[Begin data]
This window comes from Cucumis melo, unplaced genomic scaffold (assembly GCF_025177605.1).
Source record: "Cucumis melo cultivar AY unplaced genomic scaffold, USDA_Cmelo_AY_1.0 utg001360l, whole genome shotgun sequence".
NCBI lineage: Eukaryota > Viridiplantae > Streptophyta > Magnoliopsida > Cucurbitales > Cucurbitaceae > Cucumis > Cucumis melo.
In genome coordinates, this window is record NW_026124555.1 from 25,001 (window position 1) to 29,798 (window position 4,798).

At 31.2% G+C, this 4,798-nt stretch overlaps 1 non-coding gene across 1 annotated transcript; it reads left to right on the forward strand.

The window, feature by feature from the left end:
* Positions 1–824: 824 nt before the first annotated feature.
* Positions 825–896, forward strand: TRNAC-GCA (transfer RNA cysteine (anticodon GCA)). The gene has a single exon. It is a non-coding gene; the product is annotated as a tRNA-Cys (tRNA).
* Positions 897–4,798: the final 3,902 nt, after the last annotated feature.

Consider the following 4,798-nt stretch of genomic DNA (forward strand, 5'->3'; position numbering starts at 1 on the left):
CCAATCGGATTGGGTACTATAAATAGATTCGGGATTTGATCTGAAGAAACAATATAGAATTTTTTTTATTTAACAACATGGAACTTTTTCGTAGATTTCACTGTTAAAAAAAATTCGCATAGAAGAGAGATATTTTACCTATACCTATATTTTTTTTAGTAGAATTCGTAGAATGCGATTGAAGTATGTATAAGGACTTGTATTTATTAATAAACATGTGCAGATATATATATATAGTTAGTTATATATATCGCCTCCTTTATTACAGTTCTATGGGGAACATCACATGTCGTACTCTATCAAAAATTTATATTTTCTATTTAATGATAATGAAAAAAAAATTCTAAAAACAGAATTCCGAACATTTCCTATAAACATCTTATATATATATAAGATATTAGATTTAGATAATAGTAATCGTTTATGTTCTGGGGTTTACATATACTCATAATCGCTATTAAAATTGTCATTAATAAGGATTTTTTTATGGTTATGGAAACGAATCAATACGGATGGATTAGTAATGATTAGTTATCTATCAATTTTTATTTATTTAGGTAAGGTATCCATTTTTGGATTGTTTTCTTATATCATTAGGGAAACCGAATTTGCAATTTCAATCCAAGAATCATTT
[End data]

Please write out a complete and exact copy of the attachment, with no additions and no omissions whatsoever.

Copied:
This window comes from Cucumis melo, unplaced genomic scaffold (assembly GCF_025177605.1).
Source record: "Cucumis melo cultivar AY unplaced genomic scaffold, USDA_Cmelo_AY_1.0 utg001360l, whole genome shotgun sequence".
NCBI lineage: Eukaryota > Viridiplantae > Streptophyta > Magnoliopsida > Cucurbitales > Cucurbitaceae > Cucumis > Cucumis melo.
In genome coordinates, this window is record NW_026124555.1 from 25,001 (window position 1) to 29,798 (window position 4,798).

At 31.2% G+C, this 4,798-nt stretch overlaps 1 non-coding gene across 1 annotated transcript; it reads left to right on the forward strand.

The window, feature by feature from the left end:
* Positions 1–824: 824 nt before the first annotated feature.
* Positions 825–896, forward strand: TRNAC-GCA (transfer RNA cysteine (anticodon GCA)). The gene has a single exon. It is a non-coding gene; the product is annotated as a tRNA-Cys (tRNA).
* Positions 897–4,798: the final 3,902 nt, after the last annotated feature.

Consider the following 4,798-nt stretch of genomic DNA (forward strand, 5'->3'; position numbering starts at 1 on the left):
CCAATCGGATTGGGTACTATAAATAGATTCGGGATTTGATCTGAAGAAACAATATAGAATTTTTTTTATTTAACAACATGGAACTTTTTCGTAGATTTCACTGTTAAAAAAAATTCGCATAGAAGAGAGATATTTTACCTATACCTATATTTTTTTTAGTAGAATTCGTAGAATGCGATTGAAGTATGTATAAGGACTTGTATTTATTAATAAACATGTGCAGATATATATATATAGTTAGTTATATATATCGCCTCCTTTATTACAGTTCTATGGGGAACATCACATGTCGTACTCTATCAAAAATTTATATTTTCTATTTAATGATAATGAAAAAAAAATTCTAAAAACAGAATTCCGAACATTTCCTATAAACATCTTATATATATATAAGATATTAGATTTAGATAATAGTAATCGTTTATGTTCTGGGGTTTACATATACTCATAATCGCTATTAAAATTGTCATTAATAAGGATTTTTTTATGGTTATGGAAACGAATCAATACGGATGGATTAGTAATGATTAGTTATCTATCAATTTTTATTTATTTAGGTAAGGTATCCATTTTTGGATTGTTTTCTTATATCATTAGGGAAACCGAATTTGCAATTTCAATCCAAGAATCATTT